In my last blog I recounted how we managed to recover the data from a multiple hard drive RAID array AFTER two different European data recovery companies had failed. In that situation, we were the white knight, coming in to save the data where others had failed. But recently, we were painted as the villain for performing similar data recovery magic right here in Toronto. In fact, the title of this blog came from our 1st ever negative Google review as a result of this recent case.
To summarize, we received a 2.5” Western Digital WD hard drive for data recovery. The particular model drive sent in, has a USB3 interface built onto its PCB (printed circuit board) and it does not have typical SATA connections. From experience, we have found that data recovery imaging utilities (both in-house written and commercial) work terribly with USB interfaced hard drives. As a result, we don’t attempt to access or image USB3 type WD drives using their native USB PCB. Instead, we have learned how to convert a particular standard WD SATA PCB to work with these native USB drives.
So when we received this case, we immediately converted one of SATA PCBs to work with this drive. The conversion process required us to remove one small 8 pin programmable chip from the client’s original USB3 PCB and transfer it onto our SATA PCB. Once we did this, we were able to evaluate the drive fully and concluded that the drive had bad heads and likely minor disk damage. We contacted the client and quoted them $1300, which they declined. We transferred the client’s 8 pin chip back to their original PCB and returned the drive to the client.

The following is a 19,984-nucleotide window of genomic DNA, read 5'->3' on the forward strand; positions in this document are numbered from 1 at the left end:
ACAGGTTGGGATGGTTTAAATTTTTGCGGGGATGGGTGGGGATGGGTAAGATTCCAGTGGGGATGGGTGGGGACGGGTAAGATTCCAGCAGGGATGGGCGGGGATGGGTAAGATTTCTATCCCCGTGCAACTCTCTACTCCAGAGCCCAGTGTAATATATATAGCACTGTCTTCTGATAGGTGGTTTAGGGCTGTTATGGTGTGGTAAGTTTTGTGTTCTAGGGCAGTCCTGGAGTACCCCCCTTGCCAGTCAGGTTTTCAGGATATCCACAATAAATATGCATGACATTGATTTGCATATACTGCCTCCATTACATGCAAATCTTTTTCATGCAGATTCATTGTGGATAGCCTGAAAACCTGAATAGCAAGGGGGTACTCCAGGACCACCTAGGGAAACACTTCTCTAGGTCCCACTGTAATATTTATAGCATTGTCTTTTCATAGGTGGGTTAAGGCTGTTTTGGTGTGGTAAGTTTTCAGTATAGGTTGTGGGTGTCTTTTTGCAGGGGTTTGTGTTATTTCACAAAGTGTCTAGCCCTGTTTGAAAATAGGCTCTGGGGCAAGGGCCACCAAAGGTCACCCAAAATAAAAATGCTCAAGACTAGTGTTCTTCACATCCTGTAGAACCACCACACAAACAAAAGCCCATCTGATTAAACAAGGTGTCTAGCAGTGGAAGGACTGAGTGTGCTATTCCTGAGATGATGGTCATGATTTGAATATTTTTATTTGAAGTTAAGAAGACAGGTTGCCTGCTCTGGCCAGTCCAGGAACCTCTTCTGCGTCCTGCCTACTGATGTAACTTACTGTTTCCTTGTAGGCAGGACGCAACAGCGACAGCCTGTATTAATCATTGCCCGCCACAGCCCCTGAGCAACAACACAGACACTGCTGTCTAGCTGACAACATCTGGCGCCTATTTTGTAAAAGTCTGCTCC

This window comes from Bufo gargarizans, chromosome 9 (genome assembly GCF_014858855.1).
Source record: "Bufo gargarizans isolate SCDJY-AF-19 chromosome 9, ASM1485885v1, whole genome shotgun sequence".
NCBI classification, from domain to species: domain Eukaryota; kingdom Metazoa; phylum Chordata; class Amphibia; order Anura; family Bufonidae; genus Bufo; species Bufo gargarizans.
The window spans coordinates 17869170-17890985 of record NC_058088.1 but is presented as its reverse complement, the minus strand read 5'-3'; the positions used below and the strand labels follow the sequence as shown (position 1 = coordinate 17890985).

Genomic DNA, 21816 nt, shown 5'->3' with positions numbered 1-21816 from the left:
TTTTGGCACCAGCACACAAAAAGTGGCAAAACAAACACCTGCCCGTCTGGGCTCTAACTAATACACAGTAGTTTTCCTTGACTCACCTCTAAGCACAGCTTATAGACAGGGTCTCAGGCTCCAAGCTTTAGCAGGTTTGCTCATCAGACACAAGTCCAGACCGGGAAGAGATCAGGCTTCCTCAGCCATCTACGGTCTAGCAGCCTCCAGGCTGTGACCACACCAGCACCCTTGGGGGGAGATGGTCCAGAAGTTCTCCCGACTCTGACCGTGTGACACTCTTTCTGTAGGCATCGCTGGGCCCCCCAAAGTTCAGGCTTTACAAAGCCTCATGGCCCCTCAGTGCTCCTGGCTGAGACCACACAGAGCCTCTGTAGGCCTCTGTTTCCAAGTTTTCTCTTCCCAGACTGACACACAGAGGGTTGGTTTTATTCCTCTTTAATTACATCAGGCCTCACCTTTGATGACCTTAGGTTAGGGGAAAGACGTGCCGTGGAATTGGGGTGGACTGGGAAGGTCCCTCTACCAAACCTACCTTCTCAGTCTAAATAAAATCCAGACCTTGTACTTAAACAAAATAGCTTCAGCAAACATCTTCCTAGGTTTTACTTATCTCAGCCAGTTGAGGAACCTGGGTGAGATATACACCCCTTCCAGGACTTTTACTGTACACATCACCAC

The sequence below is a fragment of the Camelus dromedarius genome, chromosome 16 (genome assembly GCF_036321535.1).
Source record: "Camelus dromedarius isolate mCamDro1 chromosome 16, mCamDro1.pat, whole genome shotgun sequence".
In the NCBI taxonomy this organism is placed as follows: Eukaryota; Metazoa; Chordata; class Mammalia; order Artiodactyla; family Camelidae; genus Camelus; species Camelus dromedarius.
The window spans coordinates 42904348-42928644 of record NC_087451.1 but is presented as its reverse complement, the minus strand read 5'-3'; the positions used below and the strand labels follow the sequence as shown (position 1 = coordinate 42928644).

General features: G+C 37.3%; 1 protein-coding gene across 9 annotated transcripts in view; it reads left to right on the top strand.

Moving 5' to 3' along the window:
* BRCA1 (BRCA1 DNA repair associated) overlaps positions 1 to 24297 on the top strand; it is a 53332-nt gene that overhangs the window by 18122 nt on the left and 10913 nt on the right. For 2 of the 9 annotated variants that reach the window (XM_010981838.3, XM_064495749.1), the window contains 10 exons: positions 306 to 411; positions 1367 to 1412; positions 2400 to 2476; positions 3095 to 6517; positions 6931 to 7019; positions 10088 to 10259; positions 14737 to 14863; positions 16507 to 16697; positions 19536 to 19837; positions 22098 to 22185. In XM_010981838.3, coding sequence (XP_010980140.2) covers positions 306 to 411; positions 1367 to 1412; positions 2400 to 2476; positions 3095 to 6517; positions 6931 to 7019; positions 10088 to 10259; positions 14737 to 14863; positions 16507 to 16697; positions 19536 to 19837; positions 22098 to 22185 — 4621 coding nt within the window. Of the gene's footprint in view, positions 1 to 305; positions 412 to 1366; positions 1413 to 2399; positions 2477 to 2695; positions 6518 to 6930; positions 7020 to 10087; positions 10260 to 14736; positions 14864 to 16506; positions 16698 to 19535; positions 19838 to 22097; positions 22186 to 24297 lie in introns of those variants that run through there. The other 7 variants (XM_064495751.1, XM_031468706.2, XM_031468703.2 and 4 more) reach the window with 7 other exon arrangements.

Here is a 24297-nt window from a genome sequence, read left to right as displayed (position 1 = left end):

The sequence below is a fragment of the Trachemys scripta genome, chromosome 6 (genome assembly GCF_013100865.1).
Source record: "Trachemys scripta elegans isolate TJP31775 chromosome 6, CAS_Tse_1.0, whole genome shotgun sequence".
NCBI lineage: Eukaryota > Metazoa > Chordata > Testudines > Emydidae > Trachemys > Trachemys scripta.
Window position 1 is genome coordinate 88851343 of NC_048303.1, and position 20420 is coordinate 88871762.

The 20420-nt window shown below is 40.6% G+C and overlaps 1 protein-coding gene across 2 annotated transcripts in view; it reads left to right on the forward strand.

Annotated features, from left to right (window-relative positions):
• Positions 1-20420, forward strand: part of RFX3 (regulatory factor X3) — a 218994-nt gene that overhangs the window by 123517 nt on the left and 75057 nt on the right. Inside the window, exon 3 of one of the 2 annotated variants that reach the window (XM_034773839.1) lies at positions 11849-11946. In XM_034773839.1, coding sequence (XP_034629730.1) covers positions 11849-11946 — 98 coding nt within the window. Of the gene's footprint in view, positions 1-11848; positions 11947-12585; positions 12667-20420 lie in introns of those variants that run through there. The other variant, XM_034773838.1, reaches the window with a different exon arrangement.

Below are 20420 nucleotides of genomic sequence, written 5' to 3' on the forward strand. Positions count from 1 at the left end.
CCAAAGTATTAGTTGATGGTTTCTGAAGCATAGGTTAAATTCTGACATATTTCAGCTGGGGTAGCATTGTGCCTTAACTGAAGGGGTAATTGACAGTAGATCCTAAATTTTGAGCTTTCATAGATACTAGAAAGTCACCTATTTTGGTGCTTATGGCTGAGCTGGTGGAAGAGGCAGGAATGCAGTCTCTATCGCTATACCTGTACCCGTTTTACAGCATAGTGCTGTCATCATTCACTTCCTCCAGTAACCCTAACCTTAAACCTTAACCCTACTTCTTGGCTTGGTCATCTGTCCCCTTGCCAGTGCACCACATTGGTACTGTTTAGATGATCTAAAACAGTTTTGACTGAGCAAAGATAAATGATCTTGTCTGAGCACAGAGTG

The client then took it to another data recovery company who claimed it was unrecoverable because we had damaged the PCB and furthermore we left solder paste around the 8 pin chip and were thus “VERY AMATEURISH”. Ok we forgot some totally inconsequential solder paste on the PCB. But we never once applied power to the PCB so the claim we damaged it seemed unfounded. Of course there was a chance we damaged the small 8 pin chip so we suggested the client bring it back to us. They did; we removed the chip and verified it’s functionality using a chip reader. While it was here, we re-established the fact that we could still recover the data, but again the client did not want to pay us anything and left with their drive intact but with no solder paste residue to complain about.
Apparently, the client then went to KROLL ONTRACK, “the industry leader and the largest data recovery provider in Canada and in the world”. The client claims they also declared the drive unrecoverable due to the same “damaged” PCB.
The client then came back to us, and we again re-iterated that we had not damaged anything, and we could still recover the data for him. In fact, just to keep our good guy image alive, we offered to reduce the cost by $300. At 1st the client accepted thinking we offered the recovery at $300. But when he realized we weren’t giving it away and still required $1000 to complete the recovery he declined and created his mean spirited Google complaint.
Whether this client was trying to get a free recovery or not, I don’t know, or care, but in the end I am aghast that 2 other professional data recovery companies in Toronto cannot recover the data from a situation where we regularly do.
It helps to realize, that the world wide data recovery industry has no standards, no way of knowing a company’s competency, or a company’s integrity. There are lots of bad guys waiting to take your money for very little in return and many posers issuing inaccurate statements about what is recoverable and what is not. The damage they can cause is inexcusable. I have heard it said that something like 70% of small companies that lose their data permanently are out of business within 6 months. Don’t be one of them!